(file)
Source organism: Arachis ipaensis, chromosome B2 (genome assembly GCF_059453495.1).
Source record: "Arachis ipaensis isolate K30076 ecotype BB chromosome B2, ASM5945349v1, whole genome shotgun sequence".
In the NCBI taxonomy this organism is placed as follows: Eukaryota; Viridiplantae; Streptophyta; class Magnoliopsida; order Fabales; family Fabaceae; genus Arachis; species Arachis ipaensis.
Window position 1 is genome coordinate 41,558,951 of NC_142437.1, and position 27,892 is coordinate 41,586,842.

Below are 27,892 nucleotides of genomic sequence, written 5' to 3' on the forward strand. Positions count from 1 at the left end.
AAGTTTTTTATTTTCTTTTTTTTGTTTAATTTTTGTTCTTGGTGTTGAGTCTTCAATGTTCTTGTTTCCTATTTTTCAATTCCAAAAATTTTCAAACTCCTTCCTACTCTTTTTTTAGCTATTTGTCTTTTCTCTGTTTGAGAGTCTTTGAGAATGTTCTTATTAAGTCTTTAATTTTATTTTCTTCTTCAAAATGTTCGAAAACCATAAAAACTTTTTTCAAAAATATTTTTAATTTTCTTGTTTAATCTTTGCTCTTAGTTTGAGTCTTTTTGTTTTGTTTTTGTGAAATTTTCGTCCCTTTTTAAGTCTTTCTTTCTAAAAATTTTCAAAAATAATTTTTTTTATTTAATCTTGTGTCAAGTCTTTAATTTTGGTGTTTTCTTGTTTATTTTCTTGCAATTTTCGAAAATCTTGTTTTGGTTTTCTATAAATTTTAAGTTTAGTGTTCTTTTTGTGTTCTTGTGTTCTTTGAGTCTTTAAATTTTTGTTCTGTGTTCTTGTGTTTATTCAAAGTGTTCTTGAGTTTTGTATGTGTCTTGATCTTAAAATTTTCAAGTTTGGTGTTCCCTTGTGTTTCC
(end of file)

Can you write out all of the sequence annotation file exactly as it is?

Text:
Source organism: Arachis ipaensis, chromosome B2 (genome assembly GCF_059453495.1).
Source record: "Arachis ipaensis isolate K30076 ecotype BB chromosome B2, ASM5945349v1, whole genome shotgun sequence".
In the NCBI taxonomy this organism is placed as follows: Eukaryota; Viridiplantae; Streptophyta; class Magnoliopsida; order Fabales; family Fabaceae; genus Arachis; species Arachis ipaensis.
Window position 1 is genome coordinate 41,558,951 of NC_142437.1, and position 27,892 is coordinate 41,586,842.

Below are 27,892 nucleotides of genomic sequence, written 5' to 3' on the forward strand. Positions count from 1 at the left end.
AAGTTTTTTATTTTCTTTTTTTTGTTTAATTTTTGTTCTTGGTGTTGAGTCTTCAATGTTCTTGTTTCCTATTTTTCAATTCCAAAAATTTTCAAACTCCTTCCTACTCTTTTTTTAGCTATTTGTCTTTTCTCTGTTTGAGAGTCTTTGAGAATGTTCTTATTAAGTCTTTAATTTTATTTTCTTCTTCAAAATGTTCGAAAACCATAAAAACTTTTTTCAAAAATATTTTTAATTTTCTTGTTTAATCTTTGCTCTTAGTTTGAGTCTTTTTGTTTTGTTTTTGTGAAATTTTCGTCCCTTTTTAAGTCTTTCTTTCTAAAAATTTTCAAAAATAATTTTTTTTATTTAATCTTGTGTCAAGTCTTTAATTTTGGTGTTTTCTTGTTTATTTTCTTGCAATTTTCGAAAATCTTGTTTTGGTTTTCTATAAATTTTAAGTTTAGTGTTCTTTTTGTGTTCTTGTGTTCTTTGAGTCTTTAAATTTTTGTTCTGTGTTCTTGTGTTTATTCAAAGTGTTCTTGAGTTTTGTATGTGTCTTGATCTTAAAATTTTCAAGTTTGGTGTTCCCTTGTGTTTCC